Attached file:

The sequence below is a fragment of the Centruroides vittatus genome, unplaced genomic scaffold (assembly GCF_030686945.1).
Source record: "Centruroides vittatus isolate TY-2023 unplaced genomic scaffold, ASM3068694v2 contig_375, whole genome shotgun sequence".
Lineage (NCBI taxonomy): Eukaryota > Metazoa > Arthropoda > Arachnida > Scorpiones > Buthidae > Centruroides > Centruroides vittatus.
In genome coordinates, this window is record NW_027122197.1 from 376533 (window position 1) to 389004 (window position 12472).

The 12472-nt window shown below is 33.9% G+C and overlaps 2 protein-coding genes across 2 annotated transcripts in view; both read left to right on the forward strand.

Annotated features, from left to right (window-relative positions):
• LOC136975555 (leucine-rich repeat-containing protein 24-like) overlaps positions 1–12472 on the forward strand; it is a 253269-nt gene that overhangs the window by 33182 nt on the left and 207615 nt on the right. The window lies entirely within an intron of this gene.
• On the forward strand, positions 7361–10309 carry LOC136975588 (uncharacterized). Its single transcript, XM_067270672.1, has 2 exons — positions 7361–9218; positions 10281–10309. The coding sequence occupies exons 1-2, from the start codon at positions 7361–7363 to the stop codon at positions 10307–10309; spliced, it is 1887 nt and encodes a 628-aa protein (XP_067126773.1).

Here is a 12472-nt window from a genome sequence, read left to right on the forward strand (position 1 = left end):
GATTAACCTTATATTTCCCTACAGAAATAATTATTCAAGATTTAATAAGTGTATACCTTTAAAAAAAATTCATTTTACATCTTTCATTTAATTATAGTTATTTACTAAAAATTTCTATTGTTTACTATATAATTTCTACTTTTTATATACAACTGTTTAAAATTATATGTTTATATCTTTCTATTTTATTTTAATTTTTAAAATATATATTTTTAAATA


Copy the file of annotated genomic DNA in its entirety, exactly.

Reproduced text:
The sequence below is a fragment of the Centruroides vittatus genome, unplaced genomic scaffold (assembly GCF_030686945.1).
Source record: "Centruroides vittatus isolate TY-2023 unplaced genomic scaffold, ASM3068694v2 contig_375, whole genome shotgun sequence".
Lineage (NCBI taxonomy): Eukaryota > Metazoa > Arthropoda > Arachnida > Scorpiones > Buthidae > Centruroides > Centruroides vittatus.
In genome coordinates, this window is record NW_027122197.1 from 376533 (window position 1) to 389004 (window position 12472).

The 12472-nt window shown below is 33.9% G+C and overlaps 2 protein-coding genes across 2 annotated transcripts in view; both read left to right on the forward strand.

Annotated features, from left to right (window-relative positions):
• LOC136975555 (leucine-rich repeat-containing protein 24-like) overlaps positions 1–12472 on the forward strand; it is a 253269-nt gene that overhangs the window by 33182 nt on the left and 207615 nt on the right. The window lies entirely within an intron of this gene.
• On the forward strand, positions 7361–10309 carry LOC136975588 (uncharacterized). Its single transcript, XM_067270672.1, has 2 exons — positions 7361–9218; positions 10281–10309. The coding sequence occupies exons 1-2, from the start codon at positions 7361–7363 to the stop codon at positions 10307–10309; spliced, it is 1887 nt and encodes a 628-aa protein (XP_067126773.1).

Here is a 12472-nt window from a genome sequence, read left to right on the forward strand (position 1 = left end):
GATTAACCTTATATTTCCCTACAGAAATAATTATTCAAGATTTAATAAGTGTATACCTTTAAAAAAAATTCATTTTACATCTTTCATTTAATTATAGTTATTTACTAAAAATTTCTATTGTTTACTATATAATTTCTACTTTTTATATACAACTGTTTAAAATTATATGTTTATATCTTTCTATTTTATTTTAATTTTTAAAATATATATTTTTAAATA